I start by researching and deeply studying reference images, focusing on realistic elements that can evoke the desired mood or emotion. Once I gather inspiration, I move on to creating rough sketches and composing the images.

I often employ the rule of thirds — dividing the canvas into thirds vertically and horizontally, aligning key elements according to the natural movement of the viewer’s gaze. This technique helps emphasise focal points and build around the central concept of the artwork.

Despite lacking formal training beyond my art background, this approach allows me to express myself authentically and connect with audiences on a deeply emotional level.

SOM: How do you balance artistic expression and client demands?

Trupty: While artistic freedom can sometimes be limited by client specifications, I’ve been fortunate to attract clients who appreciate my unique style and seek artwork based on it. However, I also enjoy embracing challenges and finding a balance between my artistic expression and the client’s requirements.

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SOM: How do you see digital art shaping society and culture in the long term?

Trupty: Traditional oil paintings were considered the pinnacle of artistic expression. With the emergence of digital art and now the advent of AI-based art, there is an understandable apprehension and insecurity among traditional artists.

It’s important to recognise that different art forms do not threaten each other; rather, they often complement one another and contribute to the rich diversity of artistic expression.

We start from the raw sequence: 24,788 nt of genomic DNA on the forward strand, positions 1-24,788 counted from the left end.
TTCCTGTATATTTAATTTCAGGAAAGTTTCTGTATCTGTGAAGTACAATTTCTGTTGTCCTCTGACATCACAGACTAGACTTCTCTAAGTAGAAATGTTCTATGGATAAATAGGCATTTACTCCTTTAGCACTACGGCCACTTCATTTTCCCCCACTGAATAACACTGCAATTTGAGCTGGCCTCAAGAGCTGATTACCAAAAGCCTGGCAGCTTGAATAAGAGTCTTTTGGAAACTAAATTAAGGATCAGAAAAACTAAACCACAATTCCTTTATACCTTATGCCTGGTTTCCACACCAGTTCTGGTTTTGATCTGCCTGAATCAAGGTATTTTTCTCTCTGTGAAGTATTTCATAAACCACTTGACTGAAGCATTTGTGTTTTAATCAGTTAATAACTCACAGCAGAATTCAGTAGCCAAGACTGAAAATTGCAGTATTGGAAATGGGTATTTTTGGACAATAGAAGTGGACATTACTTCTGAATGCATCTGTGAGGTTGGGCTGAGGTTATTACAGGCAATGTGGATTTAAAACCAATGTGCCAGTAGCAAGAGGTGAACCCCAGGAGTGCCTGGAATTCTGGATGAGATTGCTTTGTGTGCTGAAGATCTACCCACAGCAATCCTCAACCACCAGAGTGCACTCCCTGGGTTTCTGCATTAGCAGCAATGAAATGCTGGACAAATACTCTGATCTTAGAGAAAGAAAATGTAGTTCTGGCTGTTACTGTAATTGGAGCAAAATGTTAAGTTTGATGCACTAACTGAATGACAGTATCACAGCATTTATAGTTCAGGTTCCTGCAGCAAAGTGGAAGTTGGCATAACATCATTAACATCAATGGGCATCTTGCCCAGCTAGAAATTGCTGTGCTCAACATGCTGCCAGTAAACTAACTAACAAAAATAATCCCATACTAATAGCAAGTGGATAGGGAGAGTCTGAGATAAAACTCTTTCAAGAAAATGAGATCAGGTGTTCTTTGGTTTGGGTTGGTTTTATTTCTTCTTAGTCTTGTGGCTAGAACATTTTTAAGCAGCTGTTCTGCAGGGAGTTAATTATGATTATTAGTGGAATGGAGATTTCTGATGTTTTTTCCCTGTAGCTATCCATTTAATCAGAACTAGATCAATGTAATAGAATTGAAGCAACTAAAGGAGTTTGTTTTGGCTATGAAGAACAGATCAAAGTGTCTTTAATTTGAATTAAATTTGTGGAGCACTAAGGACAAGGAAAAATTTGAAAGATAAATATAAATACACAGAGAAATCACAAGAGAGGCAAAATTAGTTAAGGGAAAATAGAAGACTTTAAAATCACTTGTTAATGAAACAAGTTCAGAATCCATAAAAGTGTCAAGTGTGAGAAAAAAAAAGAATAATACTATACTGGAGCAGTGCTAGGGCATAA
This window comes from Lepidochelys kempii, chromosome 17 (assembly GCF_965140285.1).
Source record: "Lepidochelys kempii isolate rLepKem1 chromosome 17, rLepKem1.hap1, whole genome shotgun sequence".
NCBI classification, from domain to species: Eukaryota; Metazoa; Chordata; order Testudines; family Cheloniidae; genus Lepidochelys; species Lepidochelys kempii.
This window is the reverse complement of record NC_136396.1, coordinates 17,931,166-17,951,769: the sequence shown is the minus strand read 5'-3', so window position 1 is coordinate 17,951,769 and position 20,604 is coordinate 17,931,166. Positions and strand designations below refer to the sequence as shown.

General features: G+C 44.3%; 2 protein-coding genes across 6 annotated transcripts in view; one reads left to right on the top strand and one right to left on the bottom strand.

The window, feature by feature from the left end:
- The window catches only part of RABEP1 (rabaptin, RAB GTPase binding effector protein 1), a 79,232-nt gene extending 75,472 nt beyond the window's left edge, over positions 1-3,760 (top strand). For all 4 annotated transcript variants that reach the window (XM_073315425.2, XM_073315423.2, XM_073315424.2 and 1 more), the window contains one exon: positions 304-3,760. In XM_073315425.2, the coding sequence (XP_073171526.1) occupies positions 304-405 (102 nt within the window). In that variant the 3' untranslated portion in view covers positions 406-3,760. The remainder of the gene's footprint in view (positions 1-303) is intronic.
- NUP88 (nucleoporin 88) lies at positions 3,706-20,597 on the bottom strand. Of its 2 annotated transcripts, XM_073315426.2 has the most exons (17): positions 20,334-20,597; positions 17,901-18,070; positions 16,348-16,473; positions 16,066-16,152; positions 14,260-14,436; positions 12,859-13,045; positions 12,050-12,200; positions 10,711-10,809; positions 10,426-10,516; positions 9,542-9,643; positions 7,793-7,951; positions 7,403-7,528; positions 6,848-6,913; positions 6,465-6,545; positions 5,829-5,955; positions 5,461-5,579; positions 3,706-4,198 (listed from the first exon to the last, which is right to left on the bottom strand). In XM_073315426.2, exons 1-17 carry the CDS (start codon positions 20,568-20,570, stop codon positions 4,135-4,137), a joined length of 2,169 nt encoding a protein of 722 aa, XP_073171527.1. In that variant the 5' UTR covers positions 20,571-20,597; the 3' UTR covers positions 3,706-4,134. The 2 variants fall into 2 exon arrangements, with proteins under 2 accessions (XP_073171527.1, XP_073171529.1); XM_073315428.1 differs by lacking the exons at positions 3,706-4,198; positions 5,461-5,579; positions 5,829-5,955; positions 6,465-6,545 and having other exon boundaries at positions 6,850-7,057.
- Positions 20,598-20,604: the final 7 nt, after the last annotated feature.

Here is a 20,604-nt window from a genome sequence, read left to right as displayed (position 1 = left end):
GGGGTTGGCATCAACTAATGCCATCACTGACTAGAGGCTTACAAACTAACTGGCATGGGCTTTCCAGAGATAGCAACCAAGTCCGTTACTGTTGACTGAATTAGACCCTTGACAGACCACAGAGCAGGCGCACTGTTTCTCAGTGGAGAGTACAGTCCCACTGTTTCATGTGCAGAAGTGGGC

I feel by embracing change and evolving alongside new developments while maintaining a solid artistic foundation, artists can continue to thrive and excel in an ever-evolving artistic landscape.

SOM: What role does technology play in your artistic endeavours?

Trupty: Technology has revolutionised every aspect of my artistic journey, from the initial ideation phase to the final sale of my work. Without the reach of technology, my art would have remained confined to a limited audience, but through online platforms, I’ve been able to garner global recognition.

Whether it’s inquiries from New York, Malaysia, Singapore or other distant places, social media serves as the primary avenue through which people reach out to me to inquire about my work.

SOM: Tell us about your aspirations and the road ahead.

Trupty: It’s essential to realise that there are numerous paths to success and fulfilment beyond traditional professions like engineering or medicine.

I want to inspire others and to live authentically, pursue my dreams and find fulfilment in every aspect of my life, regardless of external pressures or expectations.


Mysuru’s favorite and largest circulated English evening daily has kept the citizens of Mysuru informed and entertained since 1978. Over the past 45 years, Star of Mysore has been the newspaper that Mysureans reach for every evening to know about the happenings in Mysuru city. The newspaper has feature rich articles and dedicated pages targeted at readers across the demographic spectrum of Mysuru city. With a readership of over 2,50,000 Star of Mysore has been the best connection between it’s readers and their leaders; between advertisers and customers; between Mysuru and Mysureans.